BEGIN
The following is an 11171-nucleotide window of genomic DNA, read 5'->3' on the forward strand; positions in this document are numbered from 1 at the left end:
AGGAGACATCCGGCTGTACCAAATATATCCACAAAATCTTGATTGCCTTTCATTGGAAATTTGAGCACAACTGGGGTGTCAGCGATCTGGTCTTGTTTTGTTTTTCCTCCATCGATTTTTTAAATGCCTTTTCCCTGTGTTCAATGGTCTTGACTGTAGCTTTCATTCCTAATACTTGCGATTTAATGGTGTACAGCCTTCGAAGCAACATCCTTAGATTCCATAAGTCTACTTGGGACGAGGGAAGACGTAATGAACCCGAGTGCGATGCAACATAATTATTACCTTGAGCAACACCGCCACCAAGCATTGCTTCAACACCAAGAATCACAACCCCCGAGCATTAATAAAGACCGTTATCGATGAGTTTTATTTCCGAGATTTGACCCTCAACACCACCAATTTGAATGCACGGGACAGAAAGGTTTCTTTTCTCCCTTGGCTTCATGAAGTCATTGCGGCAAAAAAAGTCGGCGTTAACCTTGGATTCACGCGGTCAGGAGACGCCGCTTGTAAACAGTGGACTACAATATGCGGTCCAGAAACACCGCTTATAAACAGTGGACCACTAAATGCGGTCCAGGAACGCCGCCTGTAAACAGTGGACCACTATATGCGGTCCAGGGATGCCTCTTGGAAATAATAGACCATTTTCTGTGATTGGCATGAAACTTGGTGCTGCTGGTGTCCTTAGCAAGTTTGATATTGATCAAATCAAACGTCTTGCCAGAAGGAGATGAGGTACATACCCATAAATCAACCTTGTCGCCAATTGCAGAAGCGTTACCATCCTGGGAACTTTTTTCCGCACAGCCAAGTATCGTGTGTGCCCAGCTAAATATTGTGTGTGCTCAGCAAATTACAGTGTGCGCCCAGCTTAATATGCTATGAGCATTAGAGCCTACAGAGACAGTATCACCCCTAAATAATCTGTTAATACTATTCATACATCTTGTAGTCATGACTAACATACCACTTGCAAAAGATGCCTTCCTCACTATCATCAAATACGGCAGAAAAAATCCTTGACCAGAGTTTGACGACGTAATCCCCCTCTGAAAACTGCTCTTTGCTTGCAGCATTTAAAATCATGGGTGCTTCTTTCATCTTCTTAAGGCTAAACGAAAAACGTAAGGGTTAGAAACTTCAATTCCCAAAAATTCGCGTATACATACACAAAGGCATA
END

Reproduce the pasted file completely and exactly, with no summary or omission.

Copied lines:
The following is an 11171-nucleotide window of genomic DNA, read 5'->3' on the forward strand; positions in this document are numbered from 1 at the left end:
AGGAGACATCCGGCTGTACCAAATATATCCACAAAATCTTGATTGCCTTTCATTGGAAATTTGAGCACAACTGGGGTGTCAGCGATCTGGTCTTGTTTTGTTTTTCCTCCATCGATTTTTTAAATGCCTTTTCCCTGTGTTCAATGGTCTTGACTGTAGCTTTCATTCCTAATACTTGCGATTTAATGGTGTACAGCCTTCGAAGCAACATCCTTAGATTCCATAAGTCTACTTGGGACGAGGGAAGACGTAATGAACCCGAGTGCGATGCAACATAATTATTACCTTGAGCAACACCGCCACCAAGCATTGCTTCAACACCAAGAATCACAACCCCCGAGCATTAATAAAGACCGTTATCGATGAGTTTTATTTCCGAGATTTGACCCTCAACACCACCAATTTGAATGCACGGGACAGAAAGGTTTCTTTTCTCCCTTGGCTTCATGAAGTCATTGCGGCAAAAAAAGTCGGCGTTAACCTTGGATTCACGCGGTCAGGAGACGCCGCTTGTAAACAGTGGACTACAATATGCGGTCCAGAAACACCGCTTATAAACAGTGGACCACTAAATGCGGTCCAGGAACGCCGCCTGTAAACAGTGGACCACTATATGCGGTCCAGGGATGCCTCTTGGAAATAATAGACCATTTTCTGTGATTGGCATGAAACTTGGTGCTGCTGGTGTCCTTAGCAAGTTTGATATTGATCAAATCAAACGTCTTGCCAGAAGGAGATGAGGTACATACCCATAAATCAACCTTGTCGCCAATTGCAGAAGCGTTACCATCCTGGGAACTTTTTTCCGCACAGCCAAGTATCGTGTGTGCCCAGCTAAATATTGTGTGTGCTCAGCAAATTACAGTGTGCGCCCAGCTTAATATGCTATGAGCATTAGAGCCTACAGAGACAGTATCACCCCTAAATAATCTGTTAATACTATTCATACATCTTGTAGTCATGACTAACATACCACTTGCAAAAGATGCCTTCCTCACTATCATCAAATACGGCAGAAAAAATCCTTGACCAGAGTTTGACGACGTAATCCCCCTCTGAAAACTGCTCTTTGCTTGCAGCATTTAAAATCATGGGTGCTTCTTTCATCTTCTTAAGGCTAAACGAAAAACGTAAGGGTTAGAAACTTCAATTCCCAAAAATTCGCGTATACATACACAAAGGCATA